Rep. Steve King, R-Iowa, on Wednesday tweeted a video of himself drinking from a sink attached to a toilet at a migrant detention center as part of his alleged effort to debunk "fake news" about the abysmal conditions documented inside the facilities.
"I actually went into that cell where it was reported that [migrants] were advised they had to drink out of the toilet," King said at a town hall in Eagle Grove, Iowa, while recalling his recent trip to the southern border.
"I took a drink out of there, and actually — pretty good," he added. "I smacked my lips."
King's controversial comments and the video that followed appeared to be a rebuttal to Democrats, who have described the conditions at detention centers as inhumane. The congressman said there was "no way" Rep. Alexandria Ocasio-Cortez, D-N.Y., was "objectively honest" when she described the conditions at the centers she visited last month, dismissing her claims as "click-bait for Snowflakes."
Shared to Twitter, the video shows King taking a sip from a hybrid toilet-water fountain at a migrant detention center, which he reviews as "not bad."
Ocasio-Cortez fired back at King on Wednesday night by declaring her colleague from the other aisle to be "anti-immigrant."
"There is a genre of videos where GOP House members - who clearly didn't read sworn testimony that detention sinks were broken- filming themselves drinking out of toilet sinks," the New York representative tweeted. "They're so anti-immigrant they risk pink eye to show off that they didn't do the reading #CloseTheCamps."
King, who has found himself largely abandoned by Republicans in Congress following his seemingly endless series of racist and offensive remarks, attempted to explain how the sinks work at Wednesday's town hall. He called reports of migrants having to drink out of toilets "misinformation" that stemmed from a language barrier between officers and detainees.
"In the back, where the lid would be our toilet, that's also sealed. And there's a water fountain there. You push the button, the water comes out and you take a drink. It's how it is," he said. "It's not drinking out of the toilet. It's drinking out of the water fountain that's integral with the back of the toilet."
"But I think there was a little language barrier there, and so that's how come we got that misinformation," he claimed.
In July, Ocasio-Cortez toured two centers run by Customs and Border Patrol (CBP) officers in the Texas cities of Clint and El Paso with more than a dozen members of the Congressional Hispanic Caucus and additional House Democrats. The congresswoman said at the time that CBP officers instructed detained women to "drink out of the toilets."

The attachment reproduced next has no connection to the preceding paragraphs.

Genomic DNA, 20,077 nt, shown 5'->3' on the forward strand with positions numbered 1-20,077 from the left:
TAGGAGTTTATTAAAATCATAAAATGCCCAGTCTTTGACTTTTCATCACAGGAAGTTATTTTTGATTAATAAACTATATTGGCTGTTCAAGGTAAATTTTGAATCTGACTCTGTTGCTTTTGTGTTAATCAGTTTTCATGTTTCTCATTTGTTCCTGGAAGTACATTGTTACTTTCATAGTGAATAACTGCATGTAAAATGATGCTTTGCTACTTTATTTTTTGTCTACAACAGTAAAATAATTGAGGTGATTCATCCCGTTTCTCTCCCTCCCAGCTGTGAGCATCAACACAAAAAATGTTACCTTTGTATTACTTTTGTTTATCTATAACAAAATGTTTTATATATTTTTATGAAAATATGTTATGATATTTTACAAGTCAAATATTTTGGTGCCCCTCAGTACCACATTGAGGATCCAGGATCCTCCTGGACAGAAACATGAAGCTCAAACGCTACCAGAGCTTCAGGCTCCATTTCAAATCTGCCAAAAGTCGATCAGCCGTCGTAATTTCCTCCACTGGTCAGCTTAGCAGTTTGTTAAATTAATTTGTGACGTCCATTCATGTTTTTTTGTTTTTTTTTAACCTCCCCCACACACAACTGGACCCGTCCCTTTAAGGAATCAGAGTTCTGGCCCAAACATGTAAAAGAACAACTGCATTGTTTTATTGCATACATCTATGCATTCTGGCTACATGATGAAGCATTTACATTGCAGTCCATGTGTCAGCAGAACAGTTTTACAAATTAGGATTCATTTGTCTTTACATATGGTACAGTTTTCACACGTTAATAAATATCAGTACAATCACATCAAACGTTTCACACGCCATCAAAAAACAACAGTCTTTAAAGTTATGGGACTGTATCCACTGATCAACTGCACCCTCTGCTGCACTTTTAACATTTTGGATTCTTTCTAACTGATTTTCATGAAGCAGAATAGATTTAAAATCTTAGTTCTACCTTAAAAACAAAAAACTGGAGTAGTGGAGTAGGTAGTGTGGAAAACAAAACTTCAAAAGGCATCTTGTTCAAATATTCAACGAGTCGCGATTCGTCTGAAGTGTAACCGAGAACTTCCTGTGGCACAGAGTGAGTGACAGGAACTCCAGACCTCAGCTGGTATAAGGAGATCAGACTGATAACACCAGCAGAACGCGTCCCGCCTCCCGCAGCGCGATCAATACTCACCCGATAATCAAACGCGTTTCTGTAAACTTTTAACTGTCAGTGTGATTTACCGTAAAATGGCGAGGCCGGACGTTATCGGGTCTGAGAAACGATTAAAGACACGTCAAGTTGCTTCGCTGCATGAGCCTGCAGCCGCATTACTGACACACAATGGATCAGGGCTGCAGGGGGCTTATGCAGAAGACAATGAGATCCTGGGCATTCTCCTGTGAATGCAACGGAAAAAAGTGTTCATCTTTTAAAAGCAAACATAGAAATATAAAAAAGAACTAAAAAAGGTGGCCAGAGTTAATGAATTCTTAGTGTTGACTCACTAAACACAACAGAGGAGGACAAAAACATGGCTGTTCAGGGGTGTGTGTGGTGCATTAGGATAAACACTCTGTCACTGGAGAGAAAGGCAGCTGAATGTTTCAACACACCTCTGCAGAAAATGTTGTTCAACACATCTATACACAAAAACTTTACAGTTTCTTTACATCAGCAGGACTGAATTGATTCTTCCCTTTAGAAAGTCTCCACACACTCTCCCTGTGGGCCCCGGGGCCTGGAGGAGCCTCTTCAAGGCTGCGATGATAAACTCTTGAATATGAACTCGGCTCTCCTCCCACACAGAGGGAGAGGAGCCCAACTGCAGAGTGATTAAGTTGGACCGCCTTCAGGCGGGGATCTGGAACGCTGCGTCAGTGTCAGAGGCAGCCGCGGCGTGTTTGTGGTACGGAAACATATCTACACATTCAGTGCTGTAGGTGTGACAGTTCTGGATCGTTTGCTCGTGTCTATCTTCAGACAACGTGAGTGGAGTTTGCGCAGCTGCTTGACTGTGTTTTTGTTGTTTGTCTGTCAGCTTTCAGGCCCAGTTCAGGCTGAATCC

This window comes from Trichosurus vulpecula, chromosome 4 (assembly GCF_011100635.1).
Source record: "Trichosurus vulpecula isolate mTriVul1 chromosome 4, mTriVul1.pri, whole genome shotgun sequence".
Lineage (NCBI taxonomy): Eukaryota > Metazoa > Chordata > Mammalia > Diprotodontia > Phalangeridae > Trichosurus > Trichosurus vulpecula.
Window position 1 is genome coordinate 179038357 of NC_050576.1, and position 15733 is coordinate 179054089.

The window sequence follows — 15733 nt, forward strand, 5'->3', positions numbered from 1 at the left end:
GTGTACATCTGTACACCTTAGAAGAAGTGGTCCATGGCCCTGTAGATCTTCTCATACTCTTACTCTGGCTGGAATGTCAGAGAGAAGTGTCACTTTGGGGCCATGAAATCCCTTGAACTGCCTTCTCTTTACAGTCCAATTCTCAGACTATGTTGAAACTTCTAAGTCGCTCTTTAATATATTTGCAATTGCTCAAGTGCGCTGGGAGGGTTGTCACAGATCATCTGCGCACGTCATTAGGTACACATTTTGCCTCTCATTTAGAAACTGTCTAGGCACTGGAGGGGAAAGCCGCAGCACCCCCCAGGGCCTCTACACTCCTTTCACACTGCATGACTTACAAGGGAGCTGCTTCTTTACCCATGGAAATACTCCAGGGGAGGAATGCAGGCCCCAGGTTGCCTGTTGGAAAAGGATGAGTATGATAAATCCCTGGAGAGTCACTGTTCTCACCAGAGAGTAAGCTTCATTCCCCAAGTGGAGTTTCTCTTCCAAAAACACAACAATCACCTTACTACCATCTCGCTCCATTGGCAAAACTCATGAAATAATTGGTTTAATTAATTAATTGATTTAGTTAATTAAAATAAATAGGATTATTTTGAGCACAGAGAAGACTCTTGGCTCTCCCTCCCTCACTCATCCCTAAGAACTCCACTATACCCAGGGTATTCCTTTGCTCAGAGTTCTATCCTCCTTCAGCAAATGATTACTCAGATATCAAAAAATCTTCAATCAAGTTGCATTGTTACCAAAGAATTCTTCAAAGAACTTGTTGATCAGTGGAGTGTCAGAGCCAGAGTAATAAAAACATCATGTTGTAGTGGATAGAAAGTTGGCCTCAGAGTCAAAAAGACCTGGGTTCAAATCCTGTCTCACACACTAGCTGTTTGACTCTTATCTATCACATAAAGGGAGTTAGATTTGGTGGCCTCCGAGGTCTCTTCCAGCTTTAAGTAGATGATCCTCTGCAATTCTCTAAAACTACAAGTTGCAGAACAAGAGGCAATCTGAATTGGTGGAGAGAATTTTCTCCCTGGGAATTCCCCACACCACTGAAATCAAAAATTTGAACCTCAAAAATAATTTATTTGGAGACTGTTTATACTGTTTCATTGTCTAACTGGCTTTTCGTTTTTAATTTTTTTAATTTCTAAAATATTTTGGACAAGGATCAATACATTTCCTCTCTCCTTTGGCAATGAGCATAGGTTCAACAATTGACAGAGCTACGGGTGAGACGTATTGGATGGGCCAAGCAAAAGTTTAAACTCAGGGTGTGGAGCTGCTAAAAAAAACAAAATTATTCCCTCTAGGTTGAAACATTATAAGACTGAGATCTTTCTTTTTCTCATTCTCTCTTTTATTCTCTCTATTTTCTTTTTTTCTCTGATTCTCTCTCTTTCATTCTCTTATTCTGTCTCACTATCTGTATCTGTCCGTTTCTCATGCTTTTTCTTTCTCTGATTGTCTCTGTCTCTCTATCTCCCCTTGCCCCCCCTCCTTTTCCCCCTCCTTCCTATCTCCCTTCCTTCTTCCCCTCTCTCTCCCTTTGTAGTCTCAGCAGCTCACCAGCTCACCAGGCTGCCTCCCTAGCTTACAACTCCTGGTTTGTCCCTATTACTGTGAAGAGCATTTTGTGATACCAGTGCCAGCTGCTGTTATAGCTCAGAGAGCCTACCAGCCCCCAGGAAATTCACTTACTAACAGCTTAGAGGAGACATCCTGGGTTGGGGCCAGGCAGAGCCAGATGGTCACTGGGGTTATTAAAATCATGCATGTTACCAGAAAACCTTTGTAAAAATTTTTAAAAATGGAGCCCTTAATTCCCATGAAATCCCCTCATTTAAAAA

Congressional Democrats, human rights activists and immigrant advocates have widely decried the conditions at migrant detention centers as not only sub-human but also unsanitary.
Attorneys who inspected one of the centers visited by Ocasio-Cortez said children as young as seven and eight years old were caring for infants whom they had just met; some teenage mothers wore clothes stained with breast milk; and most of the young detainees did not have access to toothbrushes or soap and had not bathed since crossing the border.
The Department of Homeland Security's internal watchdog described squalid conditions in several detention centers for migrant children and families in Texas. The scathing report detailed "dangerous overcrowding" and minors going without hot meals for days who relieved themselves in their pants. Some adults at the facilities were reportedly held in standing-room only conditions for a week.
Pictures included in the report showed migrants at the facilities crowded behind fences and sleeping on the concrete floor with aluminum blankets.
Rep. Joaquin Castro, the twin brother of Democratic presidential candidate Julián Castro and the chairman of the Congressional Hispanic Caucus, said in July that women at the El Paso facility were "crammed into a prison-like cell with one toilet, but no running water to drink from or wash their hands with." Many of those women, he said, "had not bathed for 15 days."
Castro described the tents at the facility in Clint as "dark and surrounded by chain link fences." He called the showers "dank, dirty and only too small in number for the hundreds of people there just a few weeks ago." He said families at the facility ate ramen noodles on the floor.